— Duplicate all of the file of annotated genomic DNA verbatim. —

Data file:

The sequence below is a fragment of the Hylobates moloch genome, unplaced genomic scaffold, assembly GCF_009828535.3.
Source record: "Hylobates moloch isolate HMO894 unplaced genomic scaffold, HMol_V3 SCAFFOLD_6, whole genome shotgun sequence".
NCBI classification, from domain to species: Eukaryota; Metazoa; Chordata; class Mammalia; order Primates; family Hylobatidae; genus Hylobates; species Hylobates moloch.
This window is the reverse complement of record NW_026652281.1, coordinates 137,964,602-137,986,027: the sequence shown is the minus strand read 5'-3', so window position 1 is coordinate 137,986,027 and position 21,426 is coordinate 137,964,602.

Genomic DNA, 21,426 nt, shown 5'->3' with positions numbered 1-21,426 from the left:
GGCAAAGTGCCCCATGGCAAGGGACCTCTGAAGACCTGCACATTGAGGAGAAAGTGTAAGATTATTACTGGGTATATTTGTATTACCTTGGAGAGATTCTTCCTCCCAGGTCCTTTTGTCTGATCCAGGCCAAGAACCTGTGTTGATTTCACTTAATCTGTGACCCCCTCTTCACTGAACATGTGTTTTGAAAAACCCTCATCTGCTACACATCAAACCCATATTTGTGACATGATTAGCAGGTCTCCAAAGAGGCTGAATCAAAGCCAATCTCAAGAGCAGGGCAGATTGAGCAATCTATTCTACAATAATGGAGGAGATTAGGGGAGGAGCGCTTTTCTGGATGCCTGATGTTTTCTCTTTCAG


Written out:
The sequence below is a fragment of the Hylobates moloch genome, unplaced genomic scaffold, assembly GCF_009828535.3.
Source record: "Hylobates moloch isolate HMO894 unplaced genomic scaffold, HMol_V3 SCAFFOLD_6, whole genome shotgun sequence".
NCBI classification, from domain to species: Eukaryota; Metazoa; Chordata; class Mammalia; order Primates; family Hylobatidae; genus Hylobates; species Hylobates moloch.
This window is the reverse complement of record NW_026652281.1, coordinates 137,964,602-137,986,027: the sequence shown is the minus strand read 5'-3', so window position 1 is coordinate 137,986,027 and position 21,426 is coordinate 137,964,602.

Genomic DNA, 21,426 nt, shown 5'->3' with positions numbered 1-21,426 from the left:
GGCAAAGTGCCCCATGGCAAGGGACCTCTGAAGACCTGCACATTGAGGAGAAAGTGTAAGATTATTACTGGGTATATTTGTATTACCTTGGAGAGATTCTTCCTCCCAGGTCCTTTTGTCTGATCCAGGCCAAGAACCTGTGTTGATTTCACTTAATCTGTGACCCCCTCTTCACTGAACATGTGTTTTGAAAAACCCTCATCTGCTACACATCAAACCCATATTTGTGACATGATTAGCAGGTCTCCAAAGAGGCTGAATCAAAGCCAATCTCAAGAGCAGGGCAGATTGAGCAATCTATTCTACAATAATGGAGGAGATTAGGGGAGGAGCGCTTTTCTGGATGCCTGATGTTTTCTCTTTCAG